In the international bestseller, Thinking, Fast and Slow, Daniel Kahneman, the renowned psychologist and winner of the Nobel Prize in Economics, takes us on a groundbreaking tour of the mind and explains the two systems that drive the way we think. System 1 is fast, intuitive, and emotional; System 2 is slower, more deliberative, and more logical. The impact of overconfidence on corporate strategies, the difficulties of predicting what will make us happy in the future, the profound effect of cognitive biases on everything from playing the stock market to planning our next vacation―each of these can be understood only by knowing how the two systems shape our judgments and decisions.
Engaging the reader in a lively conversation about how we think, Kahneman reveals where we can and cannot trust our intuitions and how we can tap into the benefits of slow thinking. He offers practical and enlightening insights into how choices are made in both our business and our personal lives―and how we can use different techniques to guard against the mental glitches that often get us into trouble. Winner of the National Academy of Sciences Best Book Award and the Los Angeles Times Book Prize and selected by The New York Times Book Review as one of the ten best books of 2011, Thinking, Fast and Slow is destined to be a classic.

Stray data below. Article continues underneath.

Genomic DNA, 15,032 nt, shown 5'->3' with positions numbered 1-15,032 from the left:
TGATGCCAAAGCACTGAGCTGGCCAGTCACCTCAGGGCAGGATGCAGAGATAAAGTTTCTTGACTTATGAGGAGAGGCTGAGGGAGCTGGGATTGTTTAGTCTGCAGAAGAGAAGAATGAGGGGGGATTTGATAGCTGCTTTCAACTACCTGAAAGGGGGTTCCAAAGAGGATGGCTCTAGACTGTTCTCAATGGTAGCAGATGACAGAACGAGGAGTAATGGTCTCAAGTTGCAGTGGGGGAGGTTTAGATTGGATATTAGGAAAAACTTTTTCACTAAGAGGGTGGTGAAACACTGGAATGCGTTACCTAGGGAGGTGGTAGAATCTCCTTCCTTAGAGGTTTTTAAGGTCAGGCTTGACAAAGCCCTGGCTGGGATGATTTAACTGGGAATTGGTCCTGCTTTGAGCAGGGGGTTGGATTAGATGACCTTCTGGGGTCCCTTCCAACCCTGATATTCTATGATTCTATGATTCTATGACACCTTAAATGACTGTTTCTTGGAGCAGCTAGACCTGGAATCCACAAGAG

Thinking, Fast and Slow is a book that has altered how I approach and think about problems in my life. It builds on the idea that we're Strangers to Ourselves and that we're governed by two completely separate brains; our fast thinking (automatic) brain and our slow thinking (conscious) brains. You'll be surprised which one has the wheel most of the time...
Thinking, Fast and Slow also reminds a bit of Nassim Nicholas Taleb’s thinking in Antifragile. It dives into how the mechanisms of human thinking works, and how we're lured into poor judgement, hopeless memory and bad decisions by our fast-thinking systems. Thinking, Fast and Slow reveals when we can and cannot trust our intuitions. We can all benefit from a little more slow thinking.
One interesting insight is that Kahneman ends his books with a conclusion on the importance of improving our decision-making and the role that technology can play for that in the future. Ray Dalio comes to the same conclusion in his incredible book Principles.
If you're a marketer or UX designer, it's super insightful in helping to predict irrational user behaviour.
A reliable way to make people believe in falsehoods is frequent repetition, because familiarity is not easily distinguished from truth. Authoritarian institutions and marketers have always known this fact.
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